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Burn Res. 2017 Sep;6:18-29. doi: 10.1016/j.burn.2017.06.003.

Examining the relationship between burnout and empathy in healthcare professionals: A systematic review.

Author information

Institute of Psychology, Health and Society, University of Liverpool, Liverpool, L69 3GB, UK.
Broset Forensic Department, St. Olav's University Hospital, Trondheim, 7440, Norway.
Department of Mental Health, Norges Teknisk- Naturvitenskapelige Universitet (NTNU), Trondheim, 7491, Norway.
Mersey Care NHS Foundation Trust, Liverpool, L34 1PJ, UK.



Empathy and burnout are two related yet distinct constructs that are relevant to clinical healthcare staff. The nature of their relationship is uncertain and this review aimed to complete a rigorous, systematic exploration of the literature investigating the relationship between burnout and empathy in healthcare staff.


A systematic review was conducted in accordance with the Preferred Reporting Items for Systematic Reviews and Meta-Analyses (PRISMA) guidance.


Search terms (Burnout OR Burn-out OR "Burn out") AND (Empathy OR Empath*) enabled identification of studies investigating burnout and empathy in healthcare staff, using five electronic data bases (MEDLINE, PsycINFO, CINAHL Plus, PubMed, and SCOPUS). Manual searching amongst reference lists of eligible articles was also completed.


Databases were searched for studies published in the English language, from inception to February 2017. Key inclusion criteria were: 1) participants who were nurses or medical professionals, 2) full written manuscript in English, 3) use of the Maslach Burnout Inventory to assess burnout and a standardized outcome measure for empathy, 4) quantitative methodology exclusively.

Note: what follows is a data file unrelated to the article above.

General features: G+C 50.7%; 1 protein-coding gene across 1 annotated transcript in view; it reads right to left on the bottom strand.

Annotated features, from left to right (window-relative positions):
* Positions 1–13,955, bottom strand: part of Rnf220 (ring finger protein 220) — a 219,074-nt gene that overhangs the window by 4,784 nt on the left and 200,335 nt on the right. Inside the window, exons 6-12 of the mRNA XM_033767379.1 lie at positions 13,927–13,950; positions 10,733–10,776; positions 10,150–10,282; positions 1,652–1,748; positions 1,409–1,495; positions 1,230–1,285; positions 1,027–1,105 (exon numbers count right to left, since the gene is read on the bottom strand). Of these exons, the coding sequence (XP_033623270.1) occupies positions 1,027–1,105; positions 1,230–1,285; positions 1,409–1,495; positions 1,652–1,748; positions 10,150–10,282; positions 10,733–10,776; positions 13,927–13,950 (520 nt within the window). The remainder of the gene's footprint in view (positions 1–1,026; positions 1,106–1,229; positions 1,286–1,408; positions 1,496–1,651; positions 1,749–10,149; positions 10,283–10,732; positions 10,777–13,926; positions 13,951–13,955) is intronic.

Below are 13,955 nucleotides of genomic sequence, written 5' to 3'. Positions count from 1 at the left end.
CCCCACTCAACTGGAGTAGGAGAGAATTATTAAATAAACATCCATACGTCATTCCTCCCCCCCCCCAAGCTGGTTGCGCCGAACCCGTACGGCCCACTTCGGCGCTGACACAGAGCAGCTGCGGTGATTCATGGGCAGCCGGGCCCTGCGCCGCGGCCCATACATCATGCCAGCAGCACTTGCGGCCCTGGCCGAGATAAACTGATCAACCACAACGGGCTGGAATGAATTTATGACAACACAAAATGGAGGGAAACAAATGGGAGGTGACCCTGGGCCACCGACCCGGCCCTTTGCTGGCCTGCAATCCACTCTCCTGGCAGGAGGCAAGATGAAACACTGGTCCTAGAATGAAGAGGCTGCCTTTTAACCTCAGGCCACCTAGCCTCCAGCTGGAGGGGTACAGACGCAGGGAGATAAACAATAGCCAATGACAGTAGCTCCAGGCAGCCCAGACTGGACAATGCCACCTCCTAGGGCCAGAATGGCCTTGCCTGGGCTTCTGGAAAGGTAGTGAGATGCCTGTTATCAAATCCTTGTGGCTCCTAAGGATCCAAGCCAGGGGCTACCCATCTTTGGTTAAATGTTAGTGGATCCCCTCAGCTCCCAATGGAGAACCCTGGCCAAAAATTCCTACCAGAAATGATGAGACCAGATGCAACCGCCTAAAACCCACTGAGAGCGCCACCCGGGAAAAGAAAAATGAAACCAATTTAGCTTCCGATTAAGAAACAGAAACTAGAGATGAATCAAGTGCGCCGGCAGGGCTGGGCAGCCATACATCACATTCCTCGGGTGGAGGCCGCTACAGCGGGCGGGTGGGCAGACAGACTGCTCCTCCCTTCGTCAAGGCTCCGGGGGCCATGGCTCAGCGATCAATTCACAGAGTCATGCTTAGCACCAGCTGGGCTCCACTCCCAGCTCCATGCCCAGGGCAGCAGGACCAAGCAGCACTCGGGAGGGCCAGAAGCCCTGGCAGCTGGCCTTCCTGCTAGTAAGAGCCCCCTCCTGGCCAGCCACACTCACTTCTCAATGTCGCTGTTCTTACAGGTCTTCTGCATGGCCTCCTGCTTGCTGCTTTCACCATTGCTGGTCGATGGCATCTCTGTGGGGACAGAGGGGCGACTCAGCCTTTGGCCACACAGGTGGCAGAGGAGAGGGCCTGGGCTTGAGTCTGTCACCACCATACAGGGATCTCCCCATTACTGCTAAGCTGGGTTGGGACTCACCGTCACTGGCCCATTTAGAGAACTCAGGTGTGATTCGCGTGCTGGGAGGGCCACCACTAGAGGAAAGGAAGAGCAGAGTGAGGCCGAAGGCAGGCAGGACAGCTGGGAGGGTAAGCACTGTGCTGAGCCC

Ten eligible studies were reviewed. Of those, seven were conducted in countries where English was not the first language. Eight of the studies provided empirical support for a negative relationship between empathy and burnout. One study provided support for a positive relationship between burnout and empathy. One study reported contradictory evidence with positive and negative correlations between different subscales of the empathy and burnout measures. In general, the quality of the studies was assessed to be good. However, some of the studies failed to provide information pertaining to sample size, with the reporting of data less than adequate from one study.


There was consistent evidence for a negative association between burnout and empathy. This review avoided a common English-speaking country bias of some areas of the literature. Given that all of the studies reviewed were cross sectional, further research is necessary to establish causality.


Burnout; Empathy; Healthcare staff; Systematic review

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